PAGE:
After a long delay in deciding the fate of Bangkok Futsal Arena, Fifa yesterday delivered a bombshell verdict by denying approval to the billion-baht venue for use at the ongoing Futsal World Cup over security concerns.
Fifa’s decision was a stunning slap in the face for the organisers, who had named the Arena situated in Nong Chok district on the outskirts of the capital as main venue for the 24-team tournament. However, they had only themselves to blame, after allowing the Bt1.3-billion construction of the stadium to fall far behind schedule.
Rather than being harsh in dealing such a huge blow to the country’s reputation, world soccer’s governing body was in fact lenient with local officialdom – it twice postponed the deadline for completion of the stadium.
When authorities failed to meet the initial deadline, the Arena was ruled out as a venue for the Group A fixtures featuring Thailand. Now, Fifa has confirmed that what was to be the crowning jewel of the Futsal World Cup is unfit for use during any stage of the competition.
Fifa’s decision not to grant approval will be hard to digest for all the concerned parties, who now know that their huge efforts to ensure everything would be ready in time were in vain. Expectations last week were that Thailand would manage to avoid World Cup disaster, after Fifa provisionally agreed to permit the use of the Arena from the quarter-finals on condition that authorities met its requirements.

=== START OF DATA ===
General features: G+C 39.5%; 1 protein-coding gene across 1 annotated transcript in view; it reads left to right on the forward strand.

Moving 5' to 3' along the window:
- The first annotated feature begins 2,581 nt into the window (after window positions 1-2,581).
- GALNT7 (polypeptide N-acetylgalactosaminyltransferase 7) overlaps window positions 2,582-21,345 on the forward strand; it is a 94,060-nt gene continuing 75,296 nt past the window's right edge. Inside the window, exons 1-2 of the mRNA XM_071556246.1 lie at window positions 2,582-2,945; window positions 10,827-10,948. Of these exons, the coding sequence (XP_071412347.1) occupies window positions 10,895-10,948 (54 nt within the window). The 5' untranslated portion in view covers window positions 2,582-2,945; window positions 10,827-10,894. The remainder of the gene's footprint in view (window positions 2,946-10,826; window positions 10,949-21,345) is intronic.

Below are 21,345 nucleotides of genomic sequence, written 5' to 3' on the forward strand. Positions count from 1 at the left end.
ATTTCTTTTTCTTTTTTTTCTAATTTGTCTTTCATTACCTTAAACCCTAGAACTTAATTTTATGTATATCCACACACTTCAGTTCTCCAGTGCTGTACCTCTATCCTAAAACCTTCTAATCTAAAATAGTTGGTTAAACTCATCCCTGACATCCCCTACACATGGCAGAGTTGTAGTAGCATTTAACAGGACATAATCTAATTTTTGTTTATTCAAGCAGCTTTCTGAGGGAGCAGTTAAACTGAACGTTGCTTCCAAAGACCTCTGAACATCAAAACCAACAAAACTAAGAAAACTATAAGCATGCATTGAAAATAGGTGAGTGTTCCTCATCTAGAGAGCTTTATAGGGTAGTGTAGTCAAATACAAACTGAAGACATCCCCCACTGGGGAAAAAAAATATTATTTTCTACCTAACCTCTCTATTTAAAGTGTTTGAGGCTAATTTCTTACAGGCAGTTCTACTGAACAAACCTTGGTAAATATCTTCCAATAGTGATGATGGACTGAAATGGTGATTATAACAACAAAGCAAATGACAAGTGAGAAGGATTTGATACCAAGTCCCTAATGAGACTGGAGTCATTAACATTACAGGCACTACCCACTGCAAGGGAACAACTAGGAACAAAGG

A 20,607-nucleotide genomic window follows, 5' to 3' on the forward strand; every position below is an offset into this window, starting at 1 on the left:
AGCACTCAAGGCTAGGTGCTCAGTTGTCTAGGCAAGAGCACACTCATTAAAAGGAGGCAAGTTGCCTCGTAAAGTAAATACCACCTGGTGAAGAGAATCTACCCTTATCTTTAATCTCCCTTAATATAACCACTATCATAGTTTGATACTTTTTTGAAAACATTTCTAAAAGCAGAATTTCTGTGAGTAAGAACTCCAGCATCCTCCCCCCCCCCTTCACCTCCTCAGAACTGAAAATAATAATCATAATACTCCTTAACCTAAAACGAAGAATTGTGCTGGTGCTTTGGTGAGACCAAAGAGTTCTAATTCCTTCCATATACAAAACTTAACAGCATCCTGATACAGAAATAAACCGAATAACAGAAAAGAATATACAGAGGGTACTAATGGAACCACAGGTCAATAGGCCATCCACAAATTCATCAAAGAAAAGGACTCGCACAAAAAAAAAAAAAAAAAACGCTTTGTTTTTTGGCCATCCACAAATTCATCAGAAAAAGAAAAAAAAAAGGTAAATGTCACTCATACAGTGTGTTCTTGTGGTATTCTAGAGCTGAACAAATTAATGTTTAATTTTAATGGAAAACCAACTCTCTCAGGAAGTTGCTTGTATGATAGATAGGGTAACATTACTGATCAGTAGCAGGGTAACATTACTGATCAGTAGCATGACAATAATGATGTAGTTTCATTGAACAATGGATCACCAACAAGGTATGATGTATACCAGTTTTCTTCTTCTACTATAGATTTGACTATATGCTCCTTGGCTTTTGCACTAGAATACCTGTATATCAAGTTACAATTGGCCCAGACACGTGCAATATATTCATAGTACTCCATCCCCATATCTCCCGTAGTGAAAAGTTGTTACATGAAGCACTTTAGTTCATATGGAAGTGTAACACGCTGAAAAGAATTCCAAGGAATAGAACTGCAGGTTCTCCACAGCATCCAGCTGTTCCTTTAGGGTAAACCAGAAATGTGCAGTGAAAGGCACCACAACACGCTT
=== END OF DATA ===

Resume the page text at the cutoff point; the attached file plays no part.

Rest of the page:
So the frustration was magnified given that officials were unable to make the most of their second chance by fulfilling Fifa’s conditions at the final inspection on Monday. Fifa stated that its Futsal Committee was concerned over security provision and thus decided not to give approval to the Arena.
The Committee based its decision on a report from the inspection group, including safety and security experts who carried out a thorough evaluation of the stadium. Although significant progress had been made, including the installation of a pitch, Fifa was not satisfied.
Its Committee explained that the safety of spectators, teams and all other visitors to the stadium were of paramount importance to Fifa, and that such a fundamental issue, as well as the functionality of core services and facilities, could not be compromised.
Nevertheless, Fifa acknowledged the round-the-clock efforts made by the Bangkok Metropolitan Administration (BMA), which was responsible for construction of the Arena, to meet the deadline.
The quarter-final fixtures on November 14 will now be played at Nimibutr Stadium, whilst the semi-finals and final will be hosted at the Indoor Stadium Huamark. Both stadiums have already hosted group stage matches.
Tickets that have already been bought for the six scheduled matches at the Arena will be valid at the new match venues.
Suphachai Tantikhom, the Arena director, blamed the stadium farce on government delays in approving the budget for construction.
“We did everything that Fifa requested, except some small issues. The reason we were unable to finish construction on time was the delay in budget approval that caused a lot of problems for us from the beginning.”
Suphachai was asked whether being unable to host the Futsal World Cup meant the Arena had failed to meet the purpose for which it was built. He declined to answer the question.
BMA spokesman Wasant Meewong revealed that Bangkok governor Sukhumbhand Paribatra would call a conference on the issue today, but insisted that his office had done its best to ensure the Arena would be ready for the tournament.